Finally, the law does not grant your new spouse or domestic partner any decision-making authority over your estate. Those provisions of your pre-marriage plan will remain in place, as drafted, despite the marriage. Therefore, each person must sign a new health care power of attorney (appointing health care agent), financial power of attorney (appointing financial agent), Will (appointing personal representatives, guardians of children, and custodians of custodial accounts) and trust (appointing trustee) if he or she would like to appoint a new spouse or domestic partner to any of those roles.
There are various provisions of Wisconsin law that will impact estate plan documents upon divorce or termination of a domestic partnership. These provisions are intended to be helpful and anticipate the desires of someone after divorce, but they only go so far.
If you have provided for a distribution of property to a now-former spouse or domestic partner in any Will, trust, marital property agreement, deed, or other document, and you have not updated that document after your divorce to remove the gift to your now-former spouse or domestic partner, Wisconsin law specifically provides that the gift to that former spouse or domestic partner is revoked. Certain exceptions apply, so it remains important to revisit your estate plan following your divorce.
ERISA plans are not governed by this Wisconsin law, so if you have named a former spouse or domestic partner as a beneficiary, you must update that beneficiary designation following your divorce. If you fail to do so, then unless the plan itself eliminates your former spouse, your former spouse or domestic partner will receive those benefits upon your death.
Wisconsin law intervenes to revoke the nomination of a now-former spouse or domestic partner in each of the following fiduciary or agency roles: personal representative under a Will, agent under a health care power of attorney, and agent under a financial power of attorney. While these are certainly helpful provisions, there could be issues in relying on these provisions for several reasons.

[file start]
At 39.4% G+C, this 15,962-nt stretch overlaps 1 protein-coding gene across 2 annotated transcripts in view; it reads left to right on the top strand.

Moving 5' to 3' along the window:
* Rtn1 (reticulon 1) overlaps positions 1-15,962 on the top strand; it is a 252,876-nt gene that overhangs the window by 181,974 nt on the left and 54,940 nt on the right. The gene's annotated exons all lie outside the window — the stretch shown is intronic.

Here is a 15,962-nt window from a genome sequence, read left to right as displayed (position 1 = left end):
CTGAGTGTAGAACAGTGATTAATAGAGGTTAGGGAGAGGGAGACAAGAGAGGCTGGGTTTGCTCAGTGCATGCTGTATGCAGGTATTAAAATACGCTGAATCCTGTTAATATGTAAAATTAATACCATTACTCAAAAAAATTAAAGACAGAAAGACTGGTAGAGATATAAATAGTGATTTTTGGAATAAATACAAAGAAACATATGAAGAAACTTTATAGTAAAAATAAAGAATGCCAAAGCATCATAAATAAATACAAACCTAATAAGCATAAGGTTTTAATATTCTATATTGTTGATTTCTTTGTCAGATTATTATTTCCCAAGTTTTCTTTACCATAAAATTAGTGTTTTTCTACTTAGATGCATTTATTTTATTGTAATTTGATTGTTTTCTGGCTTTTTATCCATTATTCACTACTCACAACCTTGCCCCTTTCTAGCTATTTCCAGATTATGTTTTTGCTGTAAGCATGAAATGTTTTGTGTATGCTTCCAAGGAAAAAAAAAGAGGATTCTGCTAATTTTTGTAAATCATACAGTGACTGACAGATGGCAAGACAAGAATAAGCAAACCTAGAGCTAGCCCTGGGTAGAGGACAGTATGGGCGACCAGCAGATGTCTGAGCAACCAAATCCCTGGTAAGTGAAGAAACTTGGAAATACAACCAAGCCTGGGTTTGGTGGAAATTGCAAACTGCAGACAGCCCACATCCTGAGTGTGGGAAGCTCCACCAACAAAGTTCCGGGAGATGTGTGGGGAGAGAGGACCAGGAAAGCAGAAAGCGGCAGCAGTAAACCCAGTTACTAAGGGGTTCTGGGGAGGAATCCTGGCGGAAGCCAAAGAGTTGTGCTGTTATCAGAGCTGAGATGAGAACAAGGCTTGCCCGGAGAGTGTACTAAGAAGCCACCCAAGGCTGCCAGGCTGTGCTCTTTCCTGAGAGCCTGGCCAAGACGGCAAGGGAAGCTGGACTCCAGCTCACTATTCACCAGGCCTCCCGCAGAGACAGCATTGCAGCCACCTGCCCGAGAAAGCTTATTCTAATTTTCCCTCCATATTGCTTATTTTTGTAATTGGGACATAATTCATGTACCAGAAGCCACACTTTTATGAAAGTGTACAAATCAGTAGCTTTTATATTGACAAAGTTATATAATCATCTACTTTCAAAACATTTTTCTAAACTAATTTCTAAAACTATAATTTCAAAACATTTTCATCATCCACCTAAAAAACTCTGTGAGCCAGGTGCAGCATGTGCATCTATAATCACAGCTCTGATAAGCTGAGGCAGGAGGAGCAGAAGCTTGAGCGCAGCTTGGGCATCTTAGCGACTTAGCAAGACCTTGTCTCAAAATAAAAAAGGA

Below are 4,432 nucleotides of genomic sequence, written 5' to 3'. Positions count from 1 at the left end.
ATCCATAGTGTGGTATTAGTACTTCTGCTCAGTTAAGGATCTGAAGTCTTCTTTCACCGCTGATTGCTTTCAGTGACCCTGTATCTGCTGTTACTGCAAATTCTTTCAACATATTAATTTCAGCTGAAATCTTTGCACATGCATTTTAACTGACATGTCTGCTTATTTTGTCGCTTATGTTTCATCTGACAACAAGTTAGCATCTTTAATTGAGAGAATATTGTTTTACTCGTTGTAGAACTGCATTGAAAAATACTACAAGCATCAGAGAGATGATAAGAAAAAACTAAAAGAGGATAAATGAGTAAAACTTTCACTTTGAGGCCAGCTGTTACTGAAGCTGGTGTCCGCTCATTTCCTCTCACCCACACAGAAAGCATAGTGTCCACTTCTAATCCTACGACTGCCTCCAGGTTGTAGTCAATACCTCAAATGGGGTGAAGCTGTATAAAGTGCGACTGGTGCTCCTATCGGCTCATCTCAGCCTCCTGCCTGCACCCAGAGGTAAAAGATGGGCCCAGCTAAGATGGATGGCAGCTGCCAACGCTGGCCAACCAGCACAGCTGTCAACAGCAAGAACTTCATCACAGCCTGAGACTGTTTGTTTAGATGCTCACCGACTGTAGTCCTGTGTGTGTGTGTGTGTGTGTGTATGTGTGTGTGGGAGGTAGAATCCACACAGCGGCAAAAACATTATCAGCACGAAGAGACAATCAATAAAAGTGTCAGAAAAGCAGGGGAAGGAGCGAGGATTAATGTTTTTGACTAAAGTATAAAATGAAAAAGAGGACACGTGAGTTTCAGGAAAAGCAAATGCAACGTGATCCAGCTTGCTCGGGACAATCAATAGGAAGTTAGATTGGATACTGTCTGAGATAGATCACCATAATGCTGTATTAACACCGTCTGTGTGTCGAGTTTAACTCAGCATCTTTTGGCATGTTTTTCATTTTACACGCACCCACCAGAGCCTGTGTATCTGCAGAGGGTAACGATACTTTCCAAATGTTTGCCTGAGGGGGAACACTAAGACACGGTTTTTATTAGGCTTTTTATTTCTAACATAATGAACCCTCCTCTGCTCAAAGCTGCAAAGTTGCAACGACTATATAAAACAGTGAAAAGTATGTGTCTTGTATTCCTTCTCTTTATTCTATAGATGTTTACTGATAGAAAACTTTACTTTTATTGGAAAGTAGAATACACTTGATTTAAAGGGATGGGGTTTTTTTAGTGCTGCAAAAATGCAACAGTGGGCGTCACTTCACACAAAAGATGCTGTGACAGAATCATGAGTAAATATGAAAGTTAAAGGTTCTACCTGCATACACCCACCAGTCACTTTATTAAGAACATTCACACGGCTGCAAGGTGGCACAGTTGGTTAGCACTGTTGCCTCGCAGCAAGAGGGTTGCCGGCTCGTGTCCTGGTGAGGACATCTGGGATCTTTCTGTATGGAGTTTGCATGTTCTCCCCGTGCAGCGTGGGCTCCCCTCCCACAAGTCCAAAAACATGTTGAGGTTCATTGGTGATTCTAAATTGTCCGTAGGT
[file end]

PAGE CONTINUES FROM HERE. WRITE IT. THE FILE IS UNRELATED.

First, the authority of a former spouse under many of these documents is not revoked until a divorce is final, which means that during the pendency of a divorce, the soon-to-be-former spouse may continue to have authority under the documents.
Second, with respect to the health care power of attorney, the entire document naming the former spouse as agent is revoked upon divorce – not just the appointment of the former spouse. As a result, an alternate agent who you might still intend to have authority to act in the event of your incapacity is also eliminated, possibly leaving you with no health care agent.
Third, with respect to a financial power of attorney, the filing of a divorce terminates a former spouse's authority. The termination is not effective against anyone who acts in good faith under a power of attorney, so you will have to notify anyone who may have a copy of the power of attorney and is acting in reliance on it, without knowledge of the termination of the power of attorney.
Finally, a word of caution: certain changes to estate planning and other documents are prohibited under Wisconsin law while a divorce action is pending, so be careful. If you are considering divorce, there may be certain changes to your estate planning documents that should be made even before a divorce action is filed, but you should only do so in close consultation with your divorce and estate planning counsel. No changes should be made during the pendency of divorce without first consulting with your divorce counsel. Even if changes are made prior to or during a divorce, you will likely need to make additional changes to your estate plan after your divorce action is finalized. While it may seem costly to make two sets of changes to your estate plan (one before divorce, another after divorce), it may be worthwhile to be sure that your disposition of assets and appointment of decision makers reflect your wishes.